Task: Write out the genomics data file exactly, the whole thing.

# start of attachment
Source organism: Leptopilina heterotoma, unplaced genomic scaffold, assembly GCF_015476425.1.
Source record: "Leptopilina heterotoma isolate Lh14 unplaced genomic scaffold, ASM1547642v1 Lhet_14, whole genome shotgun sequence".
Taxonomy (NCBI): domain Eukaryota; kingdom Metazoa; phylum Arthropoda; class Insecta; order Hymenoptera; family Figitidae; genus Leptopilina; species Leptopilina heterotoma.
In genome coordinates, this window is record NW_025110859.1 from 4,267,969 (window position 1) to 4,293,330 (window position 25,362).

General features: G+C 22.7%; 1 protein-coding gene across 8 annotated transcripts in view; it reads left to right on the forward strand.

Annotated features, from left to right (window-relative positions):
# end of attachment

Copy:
Source organism: Leptopilina heterotoma, unplaced genomic scaffold, assembly GCF_015476425.1.
Source record: "Leptopilina heterotoma isolate Lh14 unplaced genomic scaffold, ASM1547642v1 Lhet_14, whole genome shotgun sequence".
Taxonomy (NCBI): domain Eukaryota; kingdom Metazoa; phylum Arthropoda; class Insecta; order Hymenoptera; family Figitidae; genus Leptopilina; species Leptopilina heterotoma.
In genome coordinates, this window is record NW_025110859.1 from 4,267,969 (window position 1) to 4,293,330 (window position 25,362).

General features: G+C 22.7%; 1 protein-coding gene across 8 annotated transcripts in view; it reads left to right on the forward strand.

Annotated features, from left to right (window-relative positions):